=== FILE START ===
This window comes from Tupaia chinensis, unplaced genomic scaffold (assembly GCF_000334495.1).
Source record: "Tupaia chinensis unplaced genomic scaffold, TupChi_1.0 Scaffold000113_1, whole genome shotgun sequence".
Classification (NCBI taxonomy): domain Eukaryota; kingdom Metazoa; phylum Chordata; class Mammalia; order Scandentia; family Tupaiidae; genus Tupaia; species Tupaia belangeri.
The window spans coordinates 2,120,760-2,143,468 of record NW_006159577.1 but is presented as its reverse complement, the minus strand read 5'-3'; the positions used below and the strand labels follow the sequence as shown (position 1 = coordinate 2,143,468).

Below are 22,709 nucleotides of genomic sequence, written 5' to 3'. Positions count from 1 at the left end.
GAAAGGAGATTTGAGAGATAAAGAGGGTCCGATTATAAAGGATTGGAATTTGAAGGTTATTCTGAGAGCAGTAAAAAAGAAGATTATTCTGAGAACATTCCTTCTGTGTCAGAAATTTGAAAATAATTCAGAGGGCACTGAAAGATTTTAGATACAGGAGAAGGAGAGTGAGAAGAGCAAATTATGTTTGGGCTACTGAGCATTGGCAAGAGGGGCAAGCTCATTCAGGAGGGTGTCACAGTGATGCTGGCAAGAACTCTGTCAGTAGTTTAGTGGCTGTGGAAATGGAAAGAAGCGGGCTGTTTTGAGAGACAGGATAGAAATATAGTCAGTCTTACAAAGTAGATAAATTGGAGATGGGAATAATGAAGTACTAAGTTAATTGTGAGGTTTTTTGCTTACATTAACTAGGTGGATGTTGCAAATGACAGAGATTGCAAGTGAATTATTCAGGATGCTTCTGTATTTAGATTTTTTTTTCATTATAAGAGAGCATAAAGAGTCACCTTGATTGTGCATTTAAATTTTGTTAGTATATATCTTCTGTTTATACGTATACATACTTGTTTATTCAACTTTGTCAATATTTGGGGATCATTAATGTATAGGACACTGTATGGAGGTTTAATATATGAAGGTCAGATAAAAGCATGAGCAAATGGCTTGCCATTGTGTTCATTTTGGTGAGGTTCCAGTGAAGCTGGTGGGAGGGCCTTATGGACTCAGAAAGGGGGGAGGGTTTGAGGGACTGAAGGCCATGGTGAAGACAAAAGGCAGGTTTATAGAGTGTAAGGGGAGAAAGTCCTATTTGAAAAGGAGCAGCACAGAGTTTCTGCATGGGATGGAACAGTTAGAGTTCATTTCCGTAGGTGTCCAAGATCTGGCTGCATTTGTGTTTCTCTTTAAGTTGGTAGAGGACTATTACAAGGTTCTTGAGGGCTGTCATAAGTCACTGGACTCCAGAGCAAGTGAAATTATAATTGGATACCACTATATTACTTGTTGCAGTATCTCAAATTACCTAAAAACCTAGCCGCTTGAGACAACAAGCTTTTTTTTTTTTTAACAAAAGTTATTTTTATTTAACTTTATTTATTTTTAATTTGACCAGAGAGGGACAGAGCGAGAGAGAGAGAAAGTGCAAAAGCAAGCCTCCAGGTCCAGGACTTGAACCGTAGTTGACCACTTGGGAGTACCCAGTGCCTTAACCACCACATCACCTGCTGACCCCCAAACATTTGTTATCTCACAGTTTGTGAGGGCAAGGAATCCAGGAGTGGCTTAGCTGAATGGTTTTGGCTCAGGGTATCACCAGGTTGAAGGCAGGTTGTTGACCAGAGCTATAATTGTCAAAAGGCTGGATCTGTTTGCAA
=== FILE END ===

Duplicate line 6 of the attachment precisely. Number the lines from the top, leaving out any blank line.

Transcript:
GAAAGGAGATTTGAGAGATAAAGAGGGTCCGATTATAAAGGATTGGAATTTGAAGGTTATTCTGAGAGCAGTAAAAAAGAAGATTATTCTGAGAACATTCCTTCTGTGTCAGAAATTTGAAAATAATTCAGAGGGCACTGAAAGATTTTAGATACAGGAGAAGGAGAGTGAGAAGAGCAAATTATGTTTGGGCTACTGAGCATTGGCAAGAGGGGCAAGCTCATTCAGGAGGGTGTCACAGTGATGCTGGCAAGAACTCTGTCAGTAGTTTAGTGGCTGTGGAAATGGAAAGAAGCGGGCTGTTTTGAGAGACAGGATAGAAATATAGTCAGTCTTACAAAGTAGATAAATTGGAGATGGGAATAATGAAGTACTAAGTTAATTGTGAGGTTTTTTGCTTACATTAACTAGGTGGATGTTGCAAATGACAGAGATTGCAAGTGAATTATTCAGGATGCTTCTGTATTTAGATTTTTTTTTCATTATAAGAGAGCATAAAGAGTCACCTTGATTGTGCATTTAAATTTTGTTAGTATATATCTTCTGTTTATACGTATACATACTTGTTTATTCAACTTTGTCAATATTTGGGGATCATTAATGTATAGGACACTGTATGGAGGTTTAATATATGAAGGTCAGATAAAAGCATGAGCAAATGGCTTGCCATTGTGTTCATTTTGGTGAGGTTCCAGTGAAGCTGGTGGGAGGGCCTTATGGACTCAGAAAGGGGGGAGGGTTTGAGGGACTGAAGGCCATGGTGAAGACAAAAGGCAGGTTTATAGAGTGTAAGGGGAGAAAGTCCTATTTGAAAAGGAGCAGCACAGAGTTTCTGCATGGGATGGAACAGTTAGAGTTCATTTCCGTAGGTGTCCAAGATCTGGCTGCATTTGTGTTTCTCTTTAAGTTGGTAGAGGACTATTACAAGGTTCTTGAGGGCTGTCATAAGTCACTGGACTCCAGAGCAAGTGAAATTATAATTGGATACCACTATATTACTTGTTGCAGTATCTCAAATTACCTAAAAACCTAGCCGCTTGAGACAACAAGCTTTTTTTTTTTTTAACAAAAGTTATTTTTATTTAACTTTATTTATTTTTAATTTGACCAGAGAGGGACAGAGCGAGAGAGAGAGAAAGTGCAAAAGCAAGCCTCCAGGTCCAGGACTTGAACCGTAGTTGACCACTTGGGAGTACCCAGTGCCTTAACCACCACATCACCTGCTGACCCCCAAACATTTGTTATCTCACAGTTTGTGAGGGCAAGGAATCCAGGAGTGGCTTAGCTGAATGGTTTTGGCTCAGGGTATCACCAGGTTGAAGGCAGGTTGTTGACCAGAGCTATAATTGTCAAAAGGCTGGATCTGTTTGCAA